The company received the sum of 749, 363 córdobas in 2017 and in 2018 it was paid another 999, 983 córdobas. That same year the municipality also hired it to restore the replicas of Old Managua for a cost of 791, 259 cordobas.

The two highest contracts were paid by the capital municipality in 2019 and 2020: for 1,157,709 and 1,261,351 cordobas respectively. In total, all maintenance contracts total 4,210,302 cordobas in a period of four years.

The source pointed out that Simplified Contracting is a method contemplated in the Municipal Administrative Contracting Law (801) only, as long as it is used in cases of emergency, calamity and other duly justified causes.

“Granting a project under this type of contracting is also possible if there is a single supplier in the market and the good or service cannot be substituted by another, without loss of quality, price, guarantees or any other relevant circumstance. In the case of the businessman Chavarría Centeno, the maintenance project could be awarded because only he knows how to maintain the churches. Not necessarily because he is close to Moreno or any other official”, explained the source.

However, the source linked to the Managua City Hall explained that the allocation of the model maintenance may have been biased by a specific precedent that can be verified in the 2018 Annual Investment Plan (PIA) of the Managua City Council: it is the inclusion of the Old Managua theme park maintenance, also built by Chavarría Centeno, but whose improvement works were assigned to the Ornamental Department of the municipality.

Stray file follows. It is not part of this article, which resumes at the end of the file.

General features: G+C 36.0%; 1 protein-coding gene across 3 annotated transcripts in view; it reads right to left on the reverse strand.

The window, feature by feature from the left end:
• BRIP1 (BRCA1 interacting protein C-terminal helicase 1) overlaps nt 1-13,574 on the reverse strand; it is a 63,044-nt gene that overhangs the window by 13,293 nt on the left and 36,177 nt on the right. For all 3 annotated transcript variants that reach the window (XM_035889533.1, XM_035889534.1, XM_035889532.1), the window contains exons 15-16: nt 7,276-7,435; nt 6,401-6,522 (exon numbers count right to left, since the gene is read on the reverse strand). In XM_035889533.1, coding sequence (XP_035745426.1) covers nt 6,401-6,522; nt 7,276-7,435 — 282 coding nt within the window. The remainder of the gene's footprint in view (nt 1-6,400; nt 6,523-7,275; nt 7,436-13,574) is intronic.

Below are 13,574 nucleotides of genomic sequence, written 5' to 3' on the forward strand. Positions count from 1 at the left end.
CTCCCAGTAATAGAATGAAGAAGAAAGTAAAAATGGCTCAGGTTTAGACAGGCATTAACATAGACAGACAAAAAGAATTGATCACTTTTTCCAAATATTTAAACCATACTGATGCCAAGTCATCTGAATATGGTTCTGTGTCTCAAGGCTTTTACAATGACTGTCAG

A note published by La Prensa points out that on December 27, 2017 the project file was included in the Annual Investment Plan (PIA) and approved by the Managua Municipal Council. “The allocated budget is one million cordobas and it is for the application of paint to the models, which total about 75 pieces including buildings, houses, offices and green areas of the famous Roosevelt Avenue, which was the capital’s ‘face’ at that time. The Municipality’s Department of Ornamentation will be in charge of giving color to the pieces”, details the publication.

The source linked to the City Hall of Managua indicated that the Department of Ornamentation is qualified to carry out the improvements in the models, therefore the expenditure of the budget in the contracting of a company -which also built the replicas- could have been avoided.